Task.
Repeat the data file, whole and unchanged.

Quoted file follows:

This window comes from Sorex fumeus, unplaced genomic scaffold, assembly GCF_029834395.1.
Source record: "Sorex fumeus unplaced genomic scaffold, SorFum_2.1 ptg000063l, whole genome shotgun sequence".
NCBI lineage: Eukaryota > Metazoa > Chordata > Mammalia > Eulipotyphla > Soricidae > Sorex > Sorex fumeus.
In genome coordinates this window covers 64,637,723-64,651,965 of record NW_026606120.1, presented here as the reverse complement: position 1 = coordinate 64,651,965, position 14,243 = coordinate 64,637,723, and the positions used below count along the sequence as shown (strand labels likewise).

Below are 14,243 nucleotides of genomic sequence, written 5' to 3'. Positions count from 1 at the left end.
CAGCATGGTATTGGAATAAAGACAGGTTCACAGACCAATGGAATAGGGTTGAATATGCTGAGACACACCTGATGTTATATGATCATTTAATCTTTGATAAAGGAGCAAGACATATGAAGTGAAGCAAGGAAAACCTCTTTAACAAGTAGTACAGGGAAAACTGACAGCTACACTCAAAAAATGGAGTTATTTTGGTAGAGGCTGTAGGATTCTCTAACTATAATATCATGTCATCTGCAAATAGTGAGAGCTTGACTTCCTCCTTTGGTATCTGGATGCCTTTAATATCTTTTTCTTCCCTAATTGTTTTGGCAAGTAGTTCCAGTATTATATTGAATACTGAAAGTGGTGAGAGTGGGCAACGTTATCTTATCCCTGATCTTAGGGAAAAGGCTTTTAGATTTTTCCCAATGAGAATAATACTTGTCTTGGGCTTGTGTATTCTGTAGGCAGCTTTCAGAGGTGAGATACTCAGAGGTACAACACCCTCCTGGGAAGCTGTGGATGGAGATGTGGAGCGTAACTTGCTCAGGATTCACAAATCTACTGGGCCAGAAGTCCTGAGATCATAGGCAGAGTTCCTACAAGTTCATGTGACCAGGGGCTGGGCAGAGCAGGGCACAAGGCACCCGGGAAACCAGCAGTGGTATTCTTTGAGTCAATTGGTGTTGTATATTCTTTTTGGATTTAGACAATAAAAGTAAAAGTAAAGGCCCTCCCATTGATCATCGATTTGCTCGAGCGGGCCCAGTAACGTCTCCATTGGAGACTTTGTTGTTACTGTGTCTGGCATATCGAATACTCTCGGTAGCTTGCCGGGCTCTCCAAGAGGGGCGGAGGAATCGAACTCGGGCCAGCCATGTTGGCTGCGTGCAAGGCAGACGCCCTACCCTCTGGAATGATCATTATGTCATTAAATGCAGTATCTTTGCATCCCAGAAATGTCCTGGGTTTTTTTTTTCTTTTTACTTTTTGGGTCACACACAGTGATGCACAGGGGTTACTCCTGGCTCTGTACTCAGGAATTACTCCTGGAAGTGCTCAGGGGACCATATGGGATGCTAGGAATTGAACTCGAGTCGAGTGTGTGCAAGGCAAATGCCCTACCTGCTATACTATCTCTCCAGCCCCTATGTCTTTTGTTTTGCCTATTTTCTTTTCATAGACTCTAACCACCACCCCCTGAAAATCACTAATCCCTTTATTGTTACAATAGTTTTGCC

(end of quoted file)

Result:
This window comes from Sorex fumeus, unplaced genomic scaffold, assembly GCF_029834395.1.
Source record: "Sorex fumeus unplaced genomic scaffold, SorFum_2.1 ptg000063l, whole genome shotgun sequence".
NCBI lineage: Eukaryota > Metazoa > Chordata > Mammalia > Eulipotyphla > Soricidae > Sorex > Sorex fumeus.
In genome coordinates this window covers 64,637,723-64,651,965 of record NW_026606120.1, presented here as the reverse complement: position 1 = coordinate 64,651,965, position 14,243 = coordinate 64,637,723, and the positions used below count along the sequence as shown (strand labels likewise).

Below are 14,243 nucleotides of genomic sequence, written 5' to 3'. Positions count from 1 at the left end.
CAGCATGGTATTGGAATAAAGACAGGTTCACAGACCAATGGAATAGGGTTGAATATGCTGAGACACACCTGATGTTATATGATCATTTAATCTTTGATAAAGGAGCAAGACATATGAAGTGAAGCAAGGAAAACCTCTTTAACAAGTAGTACAGGGAAAACTGACAGCTACACTCAAAAAATGGAGTTATTTTGGTAGAGGCTGTAGGATTCTCTAACTATAATATCATGTCATCTGCAAATAGTGAGAGCTTGACTTCCTCCTTTGGTATCTGGATGCCTTTAATATCTTTTTCTTCCCTAATTGTTTTGGCAAGTAGTTCCAGTATTATATTGAATACTGAAAGTGGTGAGAGTGGGCAACGTTATCTTATCCCTGATCTTAGGGAAAAGGCTTTTAGATTTTTCCCAATGAGAATAATACTTGTCTTGGGCTTGTGTATTCTGTAGGCAGCTTTCAGAGGTGAGATACTCAGAGGTACAACACCCTCCTGGGAAGCTGTGGATGGAGATGTGGAGCGTAACTTGCTCAGGATTCACAAATCTACTGGGCCAGAAGTCCTGAGATCATAGGCAGAGTTCCTACAAGTTCATGTGACCAGGGGCTGGGCAGAGCAGGGCACAAGGCACCCGGGAAACCAGCAGTGGTATTCTTTGAGTCAATTGGTGTTGTATATTCTTTTTGGATTTAGACAATAAAAGTAAAAGTAAAGGCCCTCCCATTGATCATCGATTTGCTCGAGCGGGCCCAGTAACGTCTCCATTGGAGACTTTGTTGTTACTGTGTCTGGCATATCGAATACTCTCGGTAGCTTGCCGGGCTCTCCAAGAGGGGCGGAGGAATCGAACTCGGGCCAGCCATGTTGGCTGCGTGCAAGGCAGACGCCCTACCCTCTGGAATGATCATTATGTCATTAAATGCAGTATCTTTGCATCCCAGAAATGTCCTGGGTTTTTTTTTTCTTTTTACTTTTTGGGTCACACACAGTGATGCACAGGGGTTACTCCTGGCTCTGTACTCAGGAATTACTCCTGGAAGTGCTCAGGGGACCATATGGGATGCTAGGAATTGAACTCGAGTCGAGTGTGTGCAAGGCAAATGCCCTACCTGCTATACTATCTCTCCAGCCCCTATGTCTTTTGTTTTGCCTATTTTCTTTTCATAGACTCTAACCACCACCCCCTGAAAATCACTAATCCCTTTATTGTTACAATAGTTTTGCC